View details for DOI 10.1109/EMBC.2013.6609826

    View details for PubMedID 24110013

  • Label-free electrophysiological cytometry for stem cell-derived cardiomyocyte clusters LAB ON A CHIP Myers, F. B., Zarins, C. K., Abilez, O. J., Lee, L. P. 2013; 13 (2): 220-228

    Abstract

    Stem cell therapies hold great promise for repairing tissues damaged due to disease or injury. However, a major obstacle facing this field is the difficulty in identifying cells of a desired phenotype from the heterogeneous population that arises during stem cell differentiation. Conventional fluorescence flow cytometry and magnetic cell purification require exogenous labeling of cell surface markers which can interfere with the performance of the cells of interest. Here, we describe a non-genetic, label-free cell cytometry method based on electrophysiological response to stimulus. As many of the cell types relevant for regenerative medicine are electrically-excitable (e.g. cardiomyocytes, neurons, smooth muscle cells), this technology is well-suited for identifying cells from heterogeneous stem cell progeny without the risk and expense associated with molecular labeling or genetic modification. Our label-free cell cytometer is capable of distinguishing clusters of undifferentiated human induced pluripotent stem cells (iPSC) from iPSC-derived cardiomyocyte (iPSC-CM) clusters. The system utilizes a microfluidic device with integrated electrodes for both electrical stimulation and recording of extracellular field potential (FP) signals from suspended cells in flow. The unique electrode configuration provides excellent rejection of field stimulus artifact while enabling sensitive detection of FPs with a noise floor of 2 ?V(rms). Cells are self-aligned to the recording electrodes via hydrodynamic flow focusing. Based on automated analysis of these extracellular signals, the system distinguishes cardiomyocytes from non-cardiomyocytes. This is an entirely new approach to cell cytometry, in which a cell's functionality is assessed rather than its expression profile or physical characteristics.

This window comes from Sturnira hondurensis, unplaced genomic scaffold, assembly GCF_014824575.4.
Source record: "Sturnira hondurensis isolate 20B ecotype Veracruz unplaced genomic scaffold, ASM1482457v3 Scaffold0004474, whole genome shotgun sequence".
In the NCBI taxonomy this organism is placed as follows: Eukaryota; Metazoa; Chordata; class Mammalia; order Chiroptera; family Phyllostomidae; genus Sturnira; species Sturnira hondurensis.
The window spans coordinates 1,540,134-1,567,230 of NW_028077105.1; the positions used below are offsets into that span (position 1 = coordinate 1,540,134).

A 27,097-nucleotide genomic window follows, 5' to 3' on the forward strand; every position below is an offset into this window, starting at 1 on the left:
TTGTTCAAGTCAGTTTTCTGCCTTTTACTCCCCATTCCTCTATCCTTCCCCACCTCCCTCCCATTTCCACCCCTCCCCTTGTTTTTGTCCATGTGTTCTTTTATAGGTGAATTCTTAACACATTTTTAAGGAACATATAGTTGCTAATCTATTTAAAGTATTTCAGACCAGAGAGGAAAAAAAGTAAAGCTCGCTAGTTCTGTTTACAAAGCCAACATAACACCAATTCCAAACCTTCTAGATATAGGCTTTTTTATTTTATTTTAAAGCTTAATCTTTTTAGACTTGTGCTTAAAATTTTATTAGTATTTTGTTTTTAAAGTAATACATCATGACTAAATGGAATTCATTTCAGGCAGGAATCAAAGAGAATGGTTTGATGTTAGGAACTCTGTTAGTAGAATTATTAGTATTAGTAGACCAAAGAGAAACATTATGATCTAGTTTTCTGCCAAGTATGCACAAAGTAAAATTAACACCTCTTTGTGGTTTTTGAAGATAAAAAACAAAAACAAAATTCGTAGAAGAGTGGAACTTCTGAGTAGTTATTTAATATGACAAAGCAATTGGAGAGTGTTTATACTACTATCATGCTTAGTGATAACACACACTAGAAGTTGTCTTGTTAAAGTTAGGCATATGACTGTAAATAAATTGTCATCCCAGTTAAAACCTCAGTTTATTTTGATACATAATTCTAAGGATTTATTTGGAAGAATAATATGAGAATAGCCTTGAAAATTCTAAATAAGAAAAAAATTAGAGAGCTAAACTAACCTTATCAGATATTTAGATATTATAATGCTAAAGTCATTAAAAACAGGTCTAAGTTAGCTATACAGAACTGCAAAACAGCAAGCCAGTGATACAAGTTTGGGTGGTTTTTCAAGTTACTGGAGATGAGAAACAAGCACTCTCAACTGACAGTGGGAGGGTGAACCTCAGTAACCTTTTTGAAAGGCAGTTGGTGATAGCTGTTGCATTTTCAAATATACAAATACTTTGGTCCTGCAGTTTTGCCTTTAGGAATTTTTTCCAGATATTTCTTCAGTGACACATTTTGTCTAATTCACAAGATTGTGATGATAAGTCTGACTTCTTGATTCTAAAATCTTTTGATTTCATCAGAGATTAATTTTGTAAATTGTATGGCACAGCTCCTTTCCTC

View details for DOI 10.1039/c2lc40905d

    View details for Web of Science ID 000312219100006

    View details for PubMedID 23207961

  • Stretching Skeletal Muscle: Chronic Muscle Lengthening through Sarcomerogenesis PLOS ONE Zoellner, A. M., Abilez, O. J., Boel, M., Kuhl, E. 2012; 7 (10)

    Abstract